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Starbucks: Impressive Brand Strength and Dividend Growth

The first Starbucks (SBUX) cafe opened in 1971, and the company has since grown to become the world’s largest coffee purveyor with over 29,000 stores in 78 countries. Starbucks stores sell not just premium coffee but also tea, packaged coffee, juices, bottled water, pastries, and various lunch items.

In addition, the company licenses several of its products, which are available in supermarkets and stores, and sells through other up-and-coming brands such as Teavana, Tazo, Seattle’s Best Coffee, Evolution Fresh, and Ethos.

In its most recent fiscal year, the vast majority of Starbucks' sales (80%) came from the company’s namesake, company-owned stores. Licensed stores and consumer packaged goods generated 11% and 9% of revenue, respectively.

By geography, Starbucks generated 68% of its revenue last year in the Americas (U.S., Canada, Latin America); 18% in China / Asia Pacific; and 4% in Europe, Middle East, and Africa. The remaining 9% of revenue was related to channel sales of Starbucks’ products (packaged coffee, Frappuccinos, etc) and other business segments.

Business Analysis
Starbucks' key to its long history of impressive sales and earnings growth has come down to its ability to differentiate its brand and often become a destination in its own right.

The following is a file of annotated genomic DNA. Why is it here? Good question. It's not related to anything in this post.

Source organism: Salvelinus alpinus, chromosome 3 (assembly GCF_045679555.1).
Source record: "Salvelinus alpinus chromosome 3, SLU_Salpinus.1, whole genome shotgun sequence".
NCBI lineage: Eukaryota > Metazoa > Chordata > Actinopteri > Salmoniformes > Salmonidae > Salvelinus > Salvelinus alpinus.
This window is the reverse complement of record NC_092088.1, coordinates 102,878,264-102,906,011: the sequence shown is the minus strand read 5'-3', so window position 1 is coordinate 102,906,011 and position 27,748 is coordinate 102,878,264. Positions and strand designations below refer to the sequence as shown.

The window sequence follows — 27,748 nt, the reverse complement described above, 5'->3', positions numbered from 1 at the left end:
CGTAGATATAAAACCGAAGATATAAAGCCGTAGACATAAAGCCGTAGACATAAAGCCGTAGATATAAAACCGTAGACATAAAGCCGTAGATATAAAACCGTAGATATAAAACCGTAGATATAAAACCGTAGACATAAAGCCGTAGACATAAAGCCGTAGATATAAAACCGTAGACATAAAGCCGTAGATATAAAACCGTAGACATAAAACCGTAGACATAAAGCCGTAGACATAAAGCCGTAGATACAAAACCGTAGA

Each location does its best to provide visitors with superior customer service, high-quality coffee, a seamless digital experience, and clean and well-maintained stores that reflect the personalities of the communities in which they operate.

The end result has been a high degree of customer loyalty in what is otherwise a crowded coffee market, helping the company command strong pricing power and generate excellent profitability.

To put it another way, Starbucks' competitive advantages, including its substantial economies of scale, mean that this coffee chain generates unusually high margins for a brick-and-mortar business. That's a testament to the great job management has done creating a unique coffee experience that its core customers will continuously pay up for.

Starbuck's high margins make opening new stores a lucrative venture. The higher a company's margins, the more profit each dollar of additional sales will produce.

As a result, Starbucks expects much of its long-term earnings growth to come from expanding its store count in both the U.S. and abroad, especially in China where per capita coffee consumption has room to rise significantly over time.

Today, Starbucks has a little under 4,000 stores in China and expects to grow that count to 6,000 by the end of 2022. That would be a 50% increase in just a few years, made possible by China's size (1.4 billion people) and fast-growing middle class.

In the long-term, it's not out of the question that Starbucks' store count in China approaches the size of its U.S. store base, which exceeds 14,500 locations today.

Besides growth through expansion, Starbucks has a number of opportunities to grow sales and increase traffic at its existing locations, primarily through digital initiatives, new product development, and improvements to the in-store experience.

On the digital side, Starbucks has a popular mobile app and loyalty program with over 15 million members (and counting) that the company is continuously experimenting with to incentivize customers to visit more often. The company also recently implemented online ordering and delivery, which is expected to boost sales further.

Product innovation can also drive incremental sales growth. For example, the company's Nitro Cold Brew, which is a cold coffee beverage infused with nitrogen to give it a foamy, carbonated-like texture, is gaining popularity as an afternoon drink of choice.